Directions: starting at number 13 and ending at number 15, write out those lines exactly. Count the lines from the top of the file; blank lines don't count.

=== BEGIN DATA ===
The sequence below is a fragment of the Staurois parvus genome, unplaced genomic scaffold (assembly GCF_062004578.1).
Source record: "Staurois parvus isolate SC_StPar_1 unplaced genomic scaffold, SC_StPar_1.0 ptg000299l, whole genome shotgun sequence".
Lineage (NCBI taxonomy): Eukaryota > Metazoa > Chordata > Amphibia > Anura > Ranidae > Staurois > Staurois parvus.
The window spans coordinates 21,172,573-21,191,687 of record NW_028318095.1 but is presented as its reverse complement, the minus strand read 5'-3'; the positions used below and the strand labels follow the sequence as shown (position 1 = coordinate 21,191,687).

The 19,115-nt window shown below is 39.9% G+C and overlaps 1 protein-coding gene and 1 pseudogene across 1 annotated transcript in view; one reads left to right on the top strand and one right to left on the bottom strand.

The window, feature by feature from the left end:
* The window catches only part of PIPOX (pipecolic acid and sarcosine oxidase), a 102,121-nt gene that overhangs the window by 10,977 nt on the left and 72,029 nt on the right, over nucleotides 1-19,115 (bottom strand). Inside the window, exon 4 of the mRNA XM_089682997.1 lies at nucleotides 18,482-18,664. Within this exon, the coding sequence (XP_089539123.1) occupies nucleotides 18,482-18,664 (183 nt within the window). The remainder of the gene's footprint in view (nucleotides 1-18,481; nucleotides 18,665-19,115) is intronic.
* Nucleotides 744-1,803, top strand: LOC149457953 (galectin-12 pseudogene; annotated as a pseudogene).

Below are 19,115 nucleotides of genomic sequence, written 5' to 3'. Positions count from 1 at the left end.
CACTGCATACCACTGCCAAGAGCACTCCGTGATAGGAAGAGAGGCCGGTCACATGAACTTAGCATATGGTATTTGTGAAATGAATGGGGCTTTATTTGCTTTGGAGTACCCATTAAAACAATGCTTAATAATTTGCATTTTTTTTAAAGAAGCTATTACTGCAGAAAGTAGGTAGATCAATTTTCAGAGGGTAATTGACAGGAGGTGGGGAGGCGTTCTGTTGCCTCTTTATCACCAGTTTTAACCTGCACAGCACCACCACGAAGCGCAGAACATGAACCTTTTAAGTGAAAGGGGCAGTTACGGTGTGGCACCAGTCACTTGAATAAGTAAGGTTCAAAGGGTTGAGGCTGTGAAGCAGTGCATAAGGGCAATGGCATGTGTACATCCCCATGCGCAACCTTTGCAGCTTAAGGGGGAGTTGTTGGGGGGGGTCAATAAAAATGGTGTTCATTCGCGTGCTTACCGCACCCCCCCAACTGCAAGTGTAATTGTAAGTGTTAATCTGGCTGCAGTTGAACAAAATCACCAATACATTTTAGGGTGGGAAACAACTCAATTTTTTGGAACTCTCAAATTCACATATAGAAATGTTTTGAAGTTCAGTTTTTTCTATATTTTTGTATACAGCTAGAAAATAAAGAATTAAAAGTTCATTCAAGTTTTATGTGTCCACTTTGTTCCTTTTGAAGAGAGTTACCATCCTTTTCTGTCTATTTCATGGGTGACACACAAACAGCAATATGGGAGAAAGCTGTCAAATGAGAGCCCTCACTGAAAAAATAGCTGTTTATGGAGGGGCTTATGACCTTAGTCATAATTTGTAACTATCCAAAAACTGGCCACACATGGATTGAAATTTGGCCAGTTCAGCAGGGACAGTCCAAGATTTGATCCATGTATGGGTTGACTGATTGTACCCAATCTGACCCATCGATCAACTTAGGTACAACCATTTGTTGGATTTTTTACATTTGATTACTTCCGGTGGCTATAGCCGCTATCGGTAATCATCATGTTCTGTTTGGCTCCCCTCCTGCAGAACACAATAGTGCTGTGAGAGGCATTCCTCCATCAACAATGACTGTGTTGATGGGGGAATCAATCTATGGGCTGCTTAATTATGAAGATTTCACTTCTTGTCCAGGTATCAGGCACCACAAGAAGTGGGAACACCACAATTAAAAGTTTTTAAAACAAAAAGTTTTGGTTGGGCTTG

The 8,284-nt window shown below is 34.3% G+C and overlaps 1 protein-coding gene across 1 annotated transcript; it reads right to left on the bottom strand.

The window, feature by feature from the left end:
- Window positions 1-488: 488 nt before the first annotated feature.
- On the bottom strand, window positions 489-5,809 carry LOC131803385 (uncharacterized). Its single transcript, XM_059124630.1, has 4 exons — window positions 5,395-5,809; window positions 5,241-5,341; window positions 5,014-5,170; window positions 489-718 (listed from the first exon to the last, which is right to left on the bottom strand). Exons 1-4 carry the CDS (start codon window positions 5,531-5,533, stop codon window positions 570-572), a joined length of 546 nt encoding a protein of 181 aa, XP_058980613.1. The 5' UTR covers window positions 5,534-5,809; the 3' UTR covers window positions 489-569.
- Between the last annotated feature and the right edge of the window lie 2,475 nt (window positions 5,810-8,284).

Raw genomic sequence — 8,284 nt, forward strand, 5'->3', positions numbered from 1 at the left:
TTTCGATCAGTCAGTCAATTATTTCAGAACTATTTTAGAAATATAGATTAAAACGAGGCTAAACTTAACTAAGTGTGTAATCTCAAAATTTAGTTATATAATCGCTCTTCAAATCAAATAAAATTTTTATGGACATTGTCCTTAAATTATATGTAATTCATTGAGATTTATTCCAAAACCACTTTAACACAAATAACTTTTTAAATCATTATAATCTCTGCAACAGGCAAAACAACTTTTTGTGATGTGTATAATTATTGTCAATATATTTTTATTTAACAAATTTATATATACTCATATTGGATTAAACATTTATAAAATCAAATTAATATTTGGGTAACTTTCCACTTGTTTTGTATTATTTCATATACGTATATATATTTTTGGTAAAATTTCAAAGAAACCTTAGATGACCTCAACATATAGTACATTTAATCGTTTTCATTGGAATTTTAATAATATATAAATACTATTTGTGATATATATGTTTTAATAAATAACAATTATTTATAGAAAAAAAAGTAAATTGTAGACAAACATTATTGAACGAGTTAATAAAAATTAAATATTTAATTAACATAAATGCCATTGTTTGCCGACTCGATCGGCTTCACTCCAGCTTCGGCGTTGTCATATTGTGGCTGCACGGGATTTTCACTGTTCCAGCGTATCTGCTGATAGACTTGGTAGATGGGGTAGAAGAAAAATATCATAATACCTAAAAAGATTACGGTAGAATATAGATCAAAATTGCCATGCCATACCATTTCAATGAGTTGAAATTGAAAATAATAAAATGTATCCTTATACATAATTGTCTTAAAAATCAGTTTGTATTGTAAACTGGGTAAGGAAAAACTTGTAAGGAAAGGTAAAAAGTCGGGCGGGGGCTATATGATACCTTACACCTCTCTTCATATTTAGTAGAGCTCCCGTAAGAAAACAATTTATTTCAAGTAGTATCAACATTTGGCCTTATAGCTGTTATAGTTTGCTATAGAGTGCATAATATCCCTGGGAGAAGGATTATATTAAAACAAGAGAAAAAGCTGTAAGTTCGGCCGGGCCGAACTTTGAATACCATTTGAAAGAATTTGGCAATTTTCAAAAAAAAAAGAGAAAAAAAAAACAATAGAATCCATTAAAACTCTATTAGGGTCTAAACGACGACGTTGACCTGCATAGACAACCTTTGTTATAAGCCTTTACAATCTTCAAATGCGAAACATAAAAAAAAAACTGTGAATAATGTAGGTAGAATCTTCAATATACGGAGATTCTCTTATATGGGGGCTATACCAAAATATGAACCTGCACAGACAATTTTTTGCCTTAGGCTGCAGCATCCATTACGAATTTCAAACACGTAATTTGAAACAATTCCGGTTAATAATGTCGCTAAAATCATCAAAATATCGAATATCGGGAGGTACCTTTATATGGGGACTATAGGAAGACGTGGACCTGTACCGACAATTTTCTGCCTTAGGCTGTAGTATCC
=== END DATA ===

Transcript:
- Window positions 1-488: 488 nt before the first annotated feature.
- On the bottom strand, window positions 489-5,809 carry LOC131803385 (uncharacterized). Its single transcript, XM_059124630.1, has 4 exons — window positions 5,395-5,809; window positions 5,241-5,341; window positions 5,014-5,170; window positions 489-718 (listed from the first exon to the last, which is right to left on the bottom strand). Exons 1-4 carry the CDS (start codon window positions 5,531-5,533, stop codon window positions 570-572), a joined length of 546 nt encoding a protein of 181 aa, XP_058980613.1. The 5' UTR covers window positions 5,534-5,809; the 3' UTR covers window positions 489-569.
- Between the last annotated feature and the right edge of the window lie 2,475 nt (window positions 5,810-8,284).